If you’re of the belief that it was Nick Foles who injected life into the Eagles when they appeared left for dead, don’t miss the player often standing next to him.
While the Eagles stagnated during the middle of the season, they kept waiting for Darren Sproles to return. Sproles’ hamstring injury lingered, a setback postponed his return date, and by the time he rejoined the lineup on Dec. 3, the Eagles were 5-6 with little margin for error. In came Sproles, who rushed for a touchdown to help lead the Eagles to a win. He hasn’t slowed down since.
The Eagles have more losses than they expected this season, but they tend to win when Sproles plays. The team is 5-1 in Sproles’ six games, during which he has averaged 7.3 touches for 46.7 yards, while reaching the end zone three times, and they can even use more. (Sproles was seen after a big game against the Texans two weeks ago colorfully imploring Pederson to keep feeding him the ball.) He also returns punts.
“He’s a true professional, he’s a leader in that room, a veteran player, it’s exciting to see him out there and doing the things he’s capable of doing,” coach Doug Pederson said after the Eagles beat Washington on Sunday. “He’s done some really nice stuff, and I’m excited and happy for him … that he gets to experience the postseason.”
On Sunday, Sproles will be the Eagles’ top running back against the Chicago Bears in his first postseason game since coming to Philadelphia in 2014. To keep it from being his last, Sproles will need to continue producing, and the defense will need to stop a player often compared to Sproles: Tarik Cohen, who seems like a Sproles 2.0.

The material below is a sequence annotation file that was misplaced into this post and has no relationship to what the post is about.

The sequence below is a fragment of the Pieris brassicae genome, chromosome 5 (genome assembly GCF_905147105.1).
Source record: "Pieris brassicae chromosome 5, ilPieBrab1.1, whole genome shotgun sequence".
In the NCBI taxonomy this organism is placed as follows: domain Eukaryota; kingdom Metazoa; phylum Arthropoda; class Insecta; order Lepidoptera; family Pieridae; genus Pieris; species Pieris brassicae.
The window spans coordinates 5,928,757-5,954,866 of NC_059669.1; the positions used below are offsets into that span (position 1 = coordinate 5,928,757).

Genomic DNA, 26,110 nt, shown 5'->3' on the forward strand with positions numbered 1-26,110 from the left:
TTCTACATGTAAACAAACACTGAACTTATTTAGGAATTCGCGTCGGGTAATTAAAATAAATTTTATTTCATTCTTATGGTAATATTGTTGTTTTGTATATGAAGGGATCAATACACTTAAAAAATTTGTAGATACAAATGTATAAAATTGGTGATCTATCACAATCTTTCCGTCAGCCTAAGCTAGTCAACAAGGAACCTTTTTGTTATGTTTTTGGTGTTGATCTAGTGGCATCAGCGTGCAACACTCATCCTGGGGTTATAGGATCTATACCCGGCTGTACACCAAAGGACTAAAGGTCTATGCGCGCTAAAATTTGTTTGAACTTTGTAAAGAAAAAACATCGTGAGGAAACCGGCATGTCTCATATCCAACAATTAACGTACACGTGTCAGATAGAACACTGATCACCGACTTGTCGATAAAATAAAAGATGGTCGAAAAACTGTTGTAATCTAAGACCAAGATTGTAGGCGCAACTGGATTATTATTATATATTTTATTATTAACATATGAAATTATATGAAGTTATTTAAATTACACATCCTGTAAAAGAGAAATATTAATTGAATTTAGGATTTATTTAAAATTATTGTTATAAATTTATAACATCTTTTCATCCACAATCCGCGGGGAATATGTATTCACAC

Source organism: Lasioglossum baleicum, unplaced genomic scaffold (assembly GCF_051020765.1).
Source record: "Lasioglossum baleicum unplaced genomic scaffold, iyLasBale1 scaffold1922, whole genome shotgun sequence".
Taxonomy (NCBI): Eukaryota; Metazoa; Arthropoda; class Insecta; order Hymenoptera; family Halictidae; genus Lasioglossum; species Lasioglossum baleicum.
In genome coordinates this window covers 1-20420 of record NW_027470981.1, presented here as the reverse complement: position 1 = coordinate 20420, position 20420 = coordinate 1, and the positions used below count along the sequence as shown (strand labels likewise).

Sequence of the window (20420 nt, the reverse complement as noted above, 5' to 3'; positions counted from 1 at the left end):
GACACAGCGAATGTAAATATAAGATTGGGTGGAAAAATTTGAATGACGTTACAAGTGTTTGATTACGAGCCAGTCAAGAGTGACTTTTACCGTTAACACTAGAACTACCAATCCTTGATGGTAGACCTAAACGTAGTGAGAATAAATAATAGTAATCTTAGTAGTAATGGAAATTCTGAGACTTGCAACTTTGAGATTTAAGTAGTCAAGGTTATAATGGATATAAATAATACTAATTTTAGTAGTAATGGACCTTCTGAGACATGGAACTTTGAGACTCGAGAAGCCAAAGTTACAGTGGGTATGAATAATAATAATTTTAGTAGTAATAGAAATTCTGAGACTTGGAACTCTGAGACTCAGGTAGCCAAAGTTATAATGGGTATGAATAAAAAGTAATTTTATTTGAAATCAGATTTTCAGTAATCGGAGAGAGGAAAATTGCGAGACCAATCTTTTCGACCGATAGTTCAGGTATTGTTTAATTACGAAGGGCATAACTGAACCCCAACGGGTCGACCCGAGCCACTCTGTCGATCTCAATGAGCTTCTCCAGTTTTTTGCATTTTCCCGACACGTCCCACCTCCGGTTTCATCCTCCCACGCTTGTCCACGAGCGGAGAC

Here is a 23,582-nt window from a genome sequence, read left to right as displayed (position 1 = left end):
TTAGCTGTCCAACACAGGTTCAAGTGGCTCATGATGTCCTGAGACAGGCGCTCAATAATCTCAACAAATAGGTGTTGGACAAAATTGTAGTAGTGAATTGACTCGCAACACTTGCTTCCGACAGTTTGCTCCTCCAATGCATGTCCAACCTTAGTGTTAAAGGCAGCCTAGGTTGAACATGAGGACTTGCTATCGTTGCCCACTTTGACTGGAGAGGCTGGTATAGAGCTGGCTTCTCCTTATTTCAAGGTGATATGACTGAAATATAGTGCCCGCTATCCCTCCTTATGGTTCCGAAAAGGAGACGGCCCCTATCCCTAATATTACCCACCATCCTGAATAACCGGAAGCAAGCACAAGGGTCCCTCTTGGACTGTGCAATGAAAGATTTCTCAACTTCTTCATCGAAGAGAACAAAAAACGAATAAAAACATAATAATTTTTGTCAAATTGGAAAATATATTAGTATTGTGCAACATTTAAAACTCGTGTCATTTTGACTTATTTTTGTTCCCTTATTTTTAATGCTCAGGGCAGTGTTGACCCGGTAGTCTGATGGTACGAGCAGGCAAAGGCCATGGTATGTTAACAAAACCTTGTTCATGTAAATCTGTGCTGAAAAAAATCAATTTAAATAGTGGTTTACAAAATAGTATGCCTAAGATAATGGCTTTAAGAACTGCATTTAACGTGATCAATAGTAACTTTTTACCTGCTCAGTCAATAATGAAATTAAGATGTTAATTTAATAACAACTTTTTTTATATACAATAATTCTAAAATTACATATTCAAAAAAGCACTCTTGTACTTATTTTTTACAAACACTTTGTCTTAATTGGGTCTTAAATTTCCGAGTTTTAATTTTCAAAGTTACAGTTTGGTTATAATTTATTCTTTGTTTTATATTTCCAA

“That’s a good comparison for Tarik,” Bears coach Matt Nagy said in a Wednesday conference call. “They’re similar, and those guys are fun to have because they can run the ball between the tackles and go out and run pass routes, too.”
Cohen is a player who has the Eagles’ attention this week. It can be simplistic to compare every undersized running back to Sproles, but the 5-foot-6, 181-pound Cohen’s stature and versatility are comparable to the 5-foot-6, 190-pound Sproles — with more production. He averages 10.6 touches and 73.1 yards per game and has scored eight touchdowns this season. Cohen’s 71 receptions leads the Bears. And he was selected to the Pro Bowl as a return specialist. Cohen could be a difference-maker on Sunday.
“I’m not going to disrespect Sproles and call anybody Sproles, and I think Cohen has his own respect in this league for who he is,” safety Malcolm Jenkins said. “I think he’s a guy who has exceptional quickness and speed to create what’s not there. And they do a great job of using him in all facets of the game. Most running backs who step out as wide receivers, their route tree is usually limited to three routes maybe. But he has the whole route tree. … To do stuff like that, there’s not many backs in this league who have that versatility. So he’s special in his own right.”